Reinhard Kirnbauer focuses on Virology, Molecular biology, Antibody, Papillomaviridae and Bovine papillomavirus. The various areas that Reinhard Kirnbauer examines in his Virology study include Epitope and Immunology. Reinhard Kirnbauer has researched Epitope in several fields, including Virus and Virus-like particle.
The concepts of his Molecular biology study are interwoven with issues in Cell culture, Keratinocyte, Cytokine, Capsid and Cytotoxic T cell. Antibody and Adjuvant are commonly linked in his work. His study explores the link between Bovine papillomavirus and topics such as Immunization that cross with problems in Immunoglobulin G.
Virology, Immunology, Antibody, Epitope and Molecular biology are his primary areas of study. Virology is closely attributed to Bovine papillomavirus in his research. His work in Bovine papillomavirus addresses issues such as Papillomaviridae, which are connected to fields such as Hemagglutination.
His study in Antibody is interdisciplinary in nature, drawing from both In vitro, Virus-like particle and Immune system. His Epitope research is multidisciplinary, relying on both Monoclonal antibody, Immunogenicity and Pseudovirion. Reinhard Kirnbauer combines subjects such as Infectivity, Cell culture, Antiserum and Cytokine with his study of Molecular biology.
His primary scientific interests are in Virology, Antibody, Immunology, Vaccination and Epitope. His Virology research integrates issues from Chimeric virus and Immunogenicity. His Antibody research includes themes of In vitro and Virus-like particle.
His biological study spans a wide range of topics, including Bovine papillomavirus and Disease. His Vaccination study incorporates themes from Virus and Pseudovirion. Reinhard Kirnbauer focuses mostly in the field of Epitope, narrowing it down to matters related to Capsid and, in some cases, Cell culture and Sf9.
Reinhard Kirnbauer mainly investigates Virology, Antibody, Papillomavirus Vaccines, Epitope and Vaccination. His research in Virology intersects with topics in HPV infection and Immunology, Antigen, Immunogenicity. His HPV infection research includes elements of Papillomaviridae, Saliva and Immunoglobulin G.
The concepts of his Antigen study are interwoven with issues in Cervical cancer, Virus-like particle, Fusion protein and Pseudovirion. His work in Immunogenicity covers topics such as Adjuvant which are related to areas like Titer, Serotype, Heterologous, Immune system and Bovine papillomavirus. His studies deal with areas such as Neutralization and Capsid as well as In vitro.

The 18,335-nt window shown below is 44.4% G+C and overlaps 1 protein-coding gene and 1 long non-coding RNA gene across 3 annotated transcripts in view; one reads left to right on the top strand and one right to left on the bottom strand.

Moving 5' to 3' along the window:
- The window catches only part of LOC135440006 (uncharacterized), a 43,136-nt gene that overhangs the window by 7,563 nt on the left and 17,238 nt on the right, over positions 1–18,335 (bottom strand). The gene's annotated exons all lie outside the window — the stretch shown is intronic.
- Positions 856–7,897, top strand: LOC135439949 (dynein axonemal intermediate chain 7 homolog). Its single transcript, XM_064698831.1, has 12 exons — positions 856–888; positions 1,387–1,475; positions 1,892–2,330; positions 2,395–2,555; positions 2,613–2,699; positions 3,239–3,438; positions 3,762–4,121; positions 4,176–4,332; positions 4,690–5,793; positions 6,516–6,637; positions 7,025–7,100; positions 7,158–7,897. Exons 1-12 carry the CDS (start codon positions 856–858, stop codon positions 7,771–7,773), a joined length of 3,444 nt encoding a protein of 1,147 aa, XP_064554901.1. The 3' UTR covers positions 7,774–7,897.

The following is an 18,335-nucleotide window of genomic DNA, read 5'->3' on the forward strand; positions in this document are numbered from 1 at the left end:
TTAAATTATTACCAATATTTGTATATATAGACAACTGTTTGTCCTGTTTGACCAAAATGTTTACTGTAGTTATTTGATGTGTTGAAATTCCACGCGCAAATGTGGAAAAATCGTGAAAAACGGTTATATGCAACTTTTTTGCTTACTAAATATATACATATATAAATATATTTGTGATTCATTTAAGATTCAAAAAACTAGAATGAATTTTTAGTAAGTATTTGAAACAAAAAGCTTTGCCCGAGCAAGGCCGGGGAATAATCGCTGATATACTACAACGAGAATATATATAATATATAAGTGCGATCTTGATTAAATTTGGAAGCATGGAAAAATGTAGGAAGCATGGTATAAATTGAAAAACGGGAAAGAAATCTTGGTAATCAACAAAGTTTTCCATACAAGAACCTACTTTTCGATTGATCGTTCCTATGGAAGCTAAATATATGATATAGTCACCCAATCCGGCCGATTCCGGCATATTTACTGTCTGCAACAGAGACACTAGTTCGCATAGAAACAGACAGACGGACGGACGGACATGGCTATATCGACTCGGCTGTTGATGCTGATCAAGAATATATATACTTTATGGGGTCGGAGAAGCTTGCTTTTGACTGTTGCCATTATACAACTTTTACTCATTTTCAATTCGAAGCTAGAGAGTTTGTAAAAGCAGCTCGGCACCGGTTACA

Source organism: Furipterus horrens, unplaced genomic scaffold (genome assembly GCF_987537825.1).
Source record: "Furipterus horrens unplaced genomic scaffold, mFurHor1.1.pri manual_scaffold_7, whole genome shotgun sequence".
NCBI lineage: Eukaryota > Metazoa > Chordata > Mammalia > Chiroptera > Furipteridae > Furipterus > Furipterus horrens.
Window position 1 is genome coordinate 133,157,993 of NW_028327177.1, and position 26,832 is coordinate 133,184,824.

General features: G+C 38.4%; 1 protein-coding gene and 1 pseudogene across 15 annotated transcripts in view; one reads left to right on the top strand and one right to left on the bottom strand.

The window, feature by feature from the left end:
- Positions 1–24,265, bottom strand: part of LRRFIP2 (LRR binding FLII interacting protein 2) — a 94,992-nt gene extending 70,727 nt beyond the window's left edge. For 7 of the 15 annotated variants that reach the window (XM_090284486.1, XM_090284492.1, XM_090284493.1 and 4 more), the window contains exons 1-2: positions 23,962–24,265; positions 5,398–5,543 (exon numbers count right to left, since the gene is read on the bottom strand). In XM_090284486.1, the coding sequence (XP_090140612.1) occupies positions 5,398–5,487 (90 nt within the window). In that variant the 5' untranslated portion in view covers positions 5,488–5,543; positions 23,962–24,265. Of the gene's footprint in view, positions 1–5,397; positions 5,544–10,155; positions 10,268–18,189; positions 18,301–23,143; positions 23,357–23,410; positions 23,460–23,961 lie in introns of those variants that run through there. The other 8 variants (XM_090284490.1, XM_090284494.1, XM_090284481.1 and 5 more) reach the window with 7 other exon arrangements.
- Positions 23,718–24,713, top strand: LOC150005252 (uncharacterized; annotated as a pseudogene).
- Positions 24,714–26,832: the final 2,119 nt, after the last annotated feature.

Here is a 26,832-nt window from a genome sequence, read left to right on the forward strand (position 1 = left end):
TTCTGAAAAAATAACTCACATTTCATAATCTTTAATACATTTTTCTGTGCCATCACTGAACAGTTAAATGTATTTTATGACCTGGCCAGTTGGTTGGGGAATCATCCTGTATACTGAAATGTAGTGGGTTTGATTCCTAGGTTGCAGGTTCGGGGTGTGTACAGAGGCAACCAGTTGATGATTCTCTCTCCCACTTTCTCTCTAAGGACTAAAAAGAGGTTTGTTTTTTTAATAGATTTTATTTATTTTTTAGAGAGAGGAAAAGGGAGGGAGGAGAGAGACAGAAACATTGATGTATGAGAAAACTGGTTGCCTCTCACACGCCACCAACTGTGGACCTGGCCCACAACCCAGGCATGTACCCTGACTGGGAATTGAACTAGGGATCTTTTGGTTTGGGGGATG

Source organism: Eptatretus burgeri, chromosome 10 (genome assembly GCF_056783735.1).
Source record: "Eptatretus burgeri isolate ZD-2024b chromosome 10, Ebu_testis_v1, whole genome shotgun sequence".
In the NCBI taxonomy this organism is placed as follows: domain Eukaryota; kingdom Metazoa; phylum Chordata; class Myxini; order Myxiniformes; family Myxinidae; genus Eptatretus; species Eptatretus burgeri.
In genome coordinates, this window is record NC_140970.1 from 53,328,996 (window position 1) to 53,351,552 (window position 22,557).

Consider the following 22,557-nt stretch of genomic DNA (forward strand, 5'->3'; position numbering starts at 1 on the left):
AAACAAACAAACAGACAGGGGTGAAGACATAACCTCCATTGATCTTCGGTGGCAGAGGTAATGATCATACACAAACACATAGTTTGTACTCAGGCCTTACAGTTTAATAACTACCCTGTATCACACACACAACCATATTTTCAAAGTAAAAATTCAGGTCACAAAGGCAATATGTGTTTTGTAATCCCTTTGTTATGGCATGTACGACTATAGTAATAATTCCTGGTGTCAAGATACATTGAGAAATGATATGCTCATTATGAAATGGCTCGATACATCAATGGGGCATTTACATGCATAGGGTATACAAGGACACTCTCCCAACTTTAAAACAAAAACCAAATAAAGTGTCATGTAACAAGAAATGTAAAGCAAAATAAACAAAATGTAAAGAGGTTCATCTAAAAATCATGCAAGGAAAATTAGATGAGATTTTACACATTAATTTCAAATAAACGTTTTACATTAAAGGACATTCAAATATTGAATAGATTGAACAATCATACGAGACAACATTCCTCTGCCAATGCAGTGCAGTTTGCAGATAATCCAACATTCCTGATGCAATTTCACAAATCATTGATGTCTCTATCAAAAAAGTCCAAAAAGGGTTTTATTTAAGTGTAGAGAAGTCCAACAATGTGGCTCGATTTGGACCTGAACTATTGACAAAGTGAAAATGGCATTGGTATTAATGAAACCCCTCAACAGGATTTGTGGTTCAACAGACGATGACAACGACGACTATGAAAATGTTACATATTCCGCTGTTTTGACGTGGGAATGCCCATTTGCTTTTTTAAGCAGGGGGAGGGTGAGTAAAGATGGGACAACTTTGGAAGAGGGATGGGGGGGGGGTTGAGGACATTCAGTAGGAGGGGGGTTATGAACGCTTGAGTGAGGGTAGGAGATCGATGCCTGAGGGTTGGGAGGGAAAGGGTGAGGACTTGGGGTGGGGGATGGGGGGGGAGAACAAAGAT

This overview was generated by a machine learning system which analysed the scientist’s body of work. If you have any feedback, you can contact us here.
Papillomavirus L1 major capsid protein self-assembles into virus-like particles that are highly immunogenic.
R Kirnbauer;F Booy;N Cheng;D R Lowy.
Proceedings of the National Academy of Sciences of the United States of America (1992)
Human keratinocytes are a source for tumor necrosis factor alpha: evidence for synthesis and release upon stimulation with endotoxin or ultraviolet light.
A Köck;T Schwarz;R Kirnbauer;A Urbanski.
Journal of Experimental Medicine (1990)
Efficient self-assembly of human papillomavirus type 16 L1 and L1-L2 into virus-like particles.
Reinhard Kirnbauer;Janet Taub;Heather Greenstone;Richard Roden.
Journal of Virology (1993)
Immunization with viruslike particles from cottontail rabbit papillomavirus (CRPV) can protect against experimental CRPV infection.
F Breitburd;R Kirnbauer;N L Hubbert;B Nonnenmacher.
Journal of Virology (1995)
Chimeric papillomavirus virus-like particles elicit antitumor immunity against the E7 oncoprotein in an HPV16 tumor model
Heather L. Greenstone;John D. Nieland;Karin E. de Visser;Marloes L. H. De Bruijn.
Proceedings of the National Academy of Sciences of the United States of America (1998)
A virus-like particle enzyme-linked immunosorbent assay detects serum antibodies in a majority of women infected with human papillomavirus type 16.
Reinhard Kirnbauer;Nancy L. Hubbert;Cosette M. Wheeler;Thomas M. Becker.
Journal of the National Cancer Institute (1994)
Virus-like Particles of Bovine Papillomavirus Type 4 in Prophylactic and Therapeutic Immunization
R. Kirnbauer;L.M. Chandrachud;B.W. O'neil;E.R. Wagner.
In vitro generation and type-specific neutralization of a human papillomavirus type 16 virion pseudotype.
Richard B.S. Roden;Heather L. Greenstone;Reinhard Kirnbauer;Frank P. Booy.
Journal of Virology (1996)
Different heparan sulfate proteoglycans serve as cellular receptors for human papillomaviruses.
Saeed Shafti-Keramat;Alessandra Handisurya;Ernst Kriehuber;Guerrino Meneguzzi.
Journal of Virology (2003)
Ultraviolet light induces increased circulating interleukin-6 in humans.
Agatha Urbanski;Thomas Schwarz;Peter Neuner;Jean Krutmann.
Journal of Investigative Dermatology (1990)
Profile was last updated on December 6th, 2021.
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